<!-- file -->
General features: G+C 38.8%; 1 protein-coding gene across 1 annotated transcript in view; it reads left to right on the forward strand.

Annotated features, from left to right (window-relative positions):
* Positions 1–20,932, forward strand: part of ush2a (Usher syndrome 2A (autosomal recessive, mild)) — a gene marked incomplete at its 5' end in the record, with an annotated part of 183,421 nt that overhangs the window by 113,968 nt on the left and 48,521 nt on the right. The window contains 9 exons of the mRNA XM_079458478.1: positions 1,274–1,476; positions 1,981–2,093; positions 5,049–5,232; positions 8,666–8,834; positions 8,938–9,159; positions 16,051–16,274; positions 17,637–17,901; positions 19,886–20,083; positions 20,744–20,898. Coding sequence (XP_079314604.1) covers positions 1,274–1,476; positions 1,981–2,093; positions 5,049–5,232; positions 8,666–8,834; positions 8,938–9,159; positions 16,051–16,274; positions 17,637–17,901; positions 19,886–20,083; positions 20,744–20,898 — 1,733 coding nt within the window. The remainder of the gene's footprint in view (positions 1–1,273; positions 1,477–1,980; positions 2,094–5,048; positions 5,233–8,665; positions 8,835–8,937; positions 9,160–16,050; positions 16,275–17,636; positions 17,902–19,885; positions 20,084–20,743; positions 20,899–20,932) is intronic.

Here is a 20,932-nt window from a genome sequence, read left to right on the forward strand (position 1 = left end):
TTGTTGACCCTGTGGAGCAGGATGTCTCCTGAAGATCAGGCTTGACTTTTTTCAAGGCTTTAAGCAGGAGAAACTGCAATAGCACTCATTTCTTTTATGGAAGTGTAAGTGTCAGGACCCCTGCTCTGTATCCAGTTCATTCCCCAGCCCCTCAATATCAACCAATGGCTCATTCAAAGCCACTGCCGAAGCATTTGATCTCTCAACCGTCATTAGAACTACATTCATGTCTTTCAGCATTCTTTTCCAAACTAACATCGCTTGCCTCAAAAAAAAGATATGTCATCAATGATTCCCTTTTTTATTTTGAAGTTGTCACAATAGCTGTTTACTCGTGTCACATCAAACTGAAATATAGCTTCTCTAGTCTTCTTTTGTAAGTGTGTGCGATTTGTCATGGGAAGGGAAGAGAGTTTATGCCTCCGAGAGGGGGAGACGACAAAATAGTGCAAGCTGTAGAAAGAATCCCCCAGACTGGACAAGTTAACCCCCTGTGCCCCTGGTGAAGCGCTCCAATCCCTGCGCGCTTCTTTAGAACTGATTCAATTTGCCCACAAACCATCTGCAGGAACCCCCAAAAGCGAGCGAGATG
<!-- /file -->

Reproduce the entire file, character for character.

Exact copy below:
General features: G+C 38.8%; 1 protein-coding gene across 1 annotated transcript in view; it reads left to right on the forward strand.

Annotated features, from left to right (window-relative positions):
* Positions 1–20,932, forward strand: part of ush2a (Usher syndrome 2A (autosomal recessive, mild)) — a gene marked incomplete at its 5' end in the record, with an annotated part of 183,421 nt that overhangs the window by 113,968 nt on the left and 48,521 nt on the right. The window contains 9 exons of the mRNA XM_079458478.1: positions 1,274–1,476; positions 1,981–2,093; positions 5,049–5,232; positions 8,666–8,834; positions 8,938–9,159; positions 16,051–16,274; positions 17,637–17,901; positions 19,886–20,083; positions 20,744–20,898. Coding sequence (XP_079314604.1) covers positions 1,274–1,476; positions 1,981–2,093; positions 5,049–5,232; positions 8,666–8,834; positions 8,938–9,159; positions 16,051–16,274; positions 17,637–17,901; positions 19,886–20,083; positions 20,744–20,898 — 1,733 coding nt within the window. The remainder of the gene's footprint in view (positions 1–1,273; positions 1,477–1,980; positions 2,094–5,048; positions 5,233–8,665; positions 8,835–8,937; positions 9,160–16,050; positions 16,275–17,636; positions 17,902–19,885; positions 20,084–20,743; positions 20,899–20,932) is intronic.

Here is a 20,932-nt window from a genome sequence, read left to right on the forward strand (position 1 = left end):
TTGTTGACCCTGTGGAGCAGGATGTCTCCTGAAGATCAGGCTTGACTTTTTTCAAGGCTTTAAGCAGGAGAAACTGCAATAGCACTCATTTCTTTTATGGAAGTGTAAGTGTCAGGACCCCTGCTCTGTATCCAGTTCATTCCCCAGCCCCTCAATATCAACCAATGGCTCATTCAAAGCCACTGCCGAAGCATTTGATCTCTCAACCGTCATTAGAACTACATTCATGTCTTTCAGCATTCTTTTCCAAACTAACATCGCTTGCCTCAAAAAAAAGATATGTCATCAATGATTCCCTTTTTTATTTTGAAGTTGTCACAATAGCTGTTTACTCGTGTCACATCAAACTGAAATATAGCTTCTCTAGTCTTCTTTTGTAAGTGTGTGCGATTTGTCATGGGAAGGGAAGAGAGTTTATGCCTCCGAGAGGGGGAGACGACAAAATAGTGCAAGCTGTAGAAAGAATCCCCCAGACTGGACAAGTTAACCCCCTGTGCCCCTGGTGAAGCGCTCCAATCCCTGCGCGCTTCTTTAGAACTGATTCAATTTGCCCACAAACCATCTGCAGGAACCCCCAAAAGCGAGCGAGATG